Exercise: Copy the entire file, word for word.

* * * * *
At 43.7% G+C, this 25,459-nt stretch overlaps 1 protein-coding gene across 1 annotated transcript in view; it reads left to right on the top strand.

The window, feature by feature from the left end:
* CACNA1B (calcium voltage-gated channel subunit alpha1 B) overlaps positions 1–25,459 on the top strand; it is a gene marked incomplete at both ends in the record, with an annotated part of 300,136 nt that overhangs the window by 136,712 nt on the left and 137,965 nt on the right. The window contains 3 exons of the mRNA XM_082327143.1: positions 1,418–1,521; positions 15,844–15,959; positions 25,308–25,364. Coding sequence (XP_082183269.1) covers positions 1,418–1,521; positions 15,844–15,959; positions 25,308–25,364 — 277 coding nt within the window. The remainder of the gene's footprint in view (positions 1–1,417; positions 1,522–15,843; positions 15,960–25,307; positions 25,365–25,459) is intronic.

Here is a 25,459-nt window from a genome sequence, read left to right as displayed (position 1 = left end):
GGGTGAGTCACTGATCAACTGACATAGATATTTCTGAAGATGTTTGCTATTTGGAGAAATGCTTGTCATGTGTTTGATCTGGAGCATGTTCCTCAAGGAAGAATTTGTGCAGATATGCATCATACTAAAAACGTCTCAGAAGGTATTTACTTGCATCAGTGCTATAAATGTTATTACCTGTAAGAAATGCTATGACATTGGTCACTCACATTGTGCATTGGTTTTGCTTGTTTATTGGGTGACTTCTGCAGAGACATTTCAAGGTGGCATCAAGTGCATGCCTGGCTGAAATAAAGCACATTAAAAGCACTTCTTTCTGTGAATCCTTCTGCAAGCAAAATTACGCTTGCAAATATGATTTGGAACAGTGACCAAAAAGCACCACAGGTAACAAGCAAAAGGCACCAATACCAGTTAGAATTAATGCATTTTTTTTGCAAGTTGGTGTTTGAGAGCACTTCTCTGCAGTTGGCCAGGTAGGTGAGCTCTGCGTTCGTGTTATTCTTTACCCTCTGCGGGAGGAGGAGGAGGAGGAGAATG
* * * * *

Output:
At 43.7% G+C, this 25,459-nt stretch overlaps 1 protein-coding gene across 1 annotated transcript in view; it reads left to right on the top strand.

The window, feature by feature from the left end:
* CACNA1B (calcium voltage-gated channel subunit alpha1 B) overlaps positions 1–25,459 on the top strand; it is a gene marked incomplete at both ends in the record, with an annotated part of 300,136 nt that overhangs the window by 136,712 nt on the left and 137,965 nt on the right. The window contains 3 exons of the mRNA XM_082327143.1: positions 1,418–1,521; positions 15,844–15,959; positions 25,308–25,364. Coding sequence (XP_082183269.1) covers positions 1,418–1,521; positions 15,844–15,959; positions 25,308–25,364 — 277 coding nt within the window. The remainder of the gene's footprint in view (positions 1–1,417; positions 1,522–15,843; positions 15,960–25,307; positions 25,365–25,459) is intronic.

Here is a 25,459-nt window from a genome sequence, read left to right as displayed (position 1 = left end):
GGGTGAGTCACTGATCAACTGACATAGATATTTCTGAAGATGTTTGCTATTTGGAGAAATGCTTGTCATGTGTTTGATCTGGAGCATGTTCCTCAAGGAAGAATTTGTGCAGATATGCATCATACTAAAAACGTCTCAGAAGGTATTTACTTGCATCAGTGCTATAAATGTTATTACCTGTAAGAAATGCTATGACATTGGTCACTCACATTGTGCATTGGTTTTGCTTGTTTATTGGGTGACTTCTGCAGAGACATTTCAAGGTGGCATCAAGTGCATGCCTGGCTGAAATAAAGCACATTAAAAGCACTTCTTTCTGTGAATCCTTCTGCAAGCAAAATTACGCTTGCAAATATGATTTGGAACAGTGACCAAAAAGCACCACAGGTAACAAGCAAAAGGCACCAATACCAGTTAGAATTAATGCATTTTTTTTGCAAGTTGGTGTTTGAGAGCACTTCTCTGCAGTTGGCCAGGTAGGTGAGCTCTGCGTTCGTGTTATTCTTTACCCTCTGCGGGAGGAGGAGGAGGAGGAGAATG